However what you have there is polyester. Milliput is epoxy.
Agreed it comes in china white....

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On 22/01/2018 18:36, Murmansk wrote:

In that case, gaffer tape.
Bill
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What will be the consequences of a sudde failure?
What is the depreciation effect on the property?
Perhaps you plan to keep coal in it.
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wrote:

I've built / moulded many things out of it, including canoes and RC racing boats.

I think it can be.
Uncles Reliant Robin was hit whilst parked at work and a similar sized hole to the OP's bath punched though the top of the wing.
He was going away for the weekend but rang us to mention the damage in the hope we could help him resolve something when he got back.
We dived round there as soon as he's gone, repaired and re sprayed it and I'd have to say you would be hard pressed to spot where the hole was. In fact, when he was dropped back late Sunday night he 'felt' for the hole but couldn't (tried both sides in case he's remembered it wrong) and even went indoors to get a torch as he thought he was going mad. It was only when he saw the traces of fibreglass on the gravel drive ... we then got the phone call. ;-)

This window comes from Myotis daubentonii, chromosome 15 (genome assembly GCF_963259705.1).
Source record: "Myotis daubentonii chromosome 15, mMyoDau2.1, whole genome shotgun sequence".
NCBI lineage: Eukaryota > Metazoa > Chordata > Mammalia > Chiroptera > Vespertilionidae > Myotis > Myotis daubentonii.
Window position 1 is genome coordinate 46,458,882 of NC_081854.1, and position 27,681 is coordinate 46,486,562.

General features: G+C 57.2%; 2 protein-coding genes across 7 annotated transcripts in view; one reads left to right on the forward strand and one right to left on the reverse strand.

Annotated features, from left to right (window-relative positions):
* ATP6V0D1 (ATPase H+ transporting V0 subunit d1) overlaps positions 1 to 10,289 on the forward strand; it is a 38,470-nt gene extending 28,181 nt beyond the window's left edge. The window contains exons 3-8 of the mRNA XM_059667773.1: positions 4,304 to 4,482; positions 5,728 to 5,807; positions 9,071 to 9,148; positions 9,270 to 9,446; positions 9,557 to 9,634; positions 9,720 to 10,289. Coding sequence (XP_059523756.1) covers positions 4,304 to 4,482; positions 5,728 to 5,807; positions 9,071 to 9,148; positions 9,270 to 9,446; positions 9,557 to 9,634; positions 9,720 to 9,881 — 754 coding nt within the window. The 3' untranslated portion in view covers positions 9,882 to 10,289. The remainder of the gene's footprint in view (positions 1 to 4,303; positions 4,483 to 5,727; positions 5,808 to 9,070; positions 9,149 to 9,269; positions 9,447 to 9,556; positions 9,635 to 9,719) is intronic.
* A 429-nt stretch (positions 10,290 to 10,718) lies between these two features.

Something I considered when we fitted the plastic corner bath 30 years ago now and so I reinforced the plastic with a good couple of layers of chopped strand mat and extra reinforcement on the weaker bits.
I'm pretty sure the reinforcement has helped to protect against damage caused by things that have been dropped in it over the years. ;-(
Depending of ease of access ... and what's likely to be considered 'acceptable' ... I'd clean the hole up with a round file / Dremel and maybe use some of that slotted MDF to create a backing to pull some chopped strand matt up against the back of the hole. Once cured, the hole could be filled with patches of CSM and then filled with a body filler, smoothed and polished or covered with some quality shaped vinyl to make it a feature (like a big water droplet). ;-)
Cheers, T i m
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On Mon, 22 Jan 2018 07:09:24 -0800 (PST)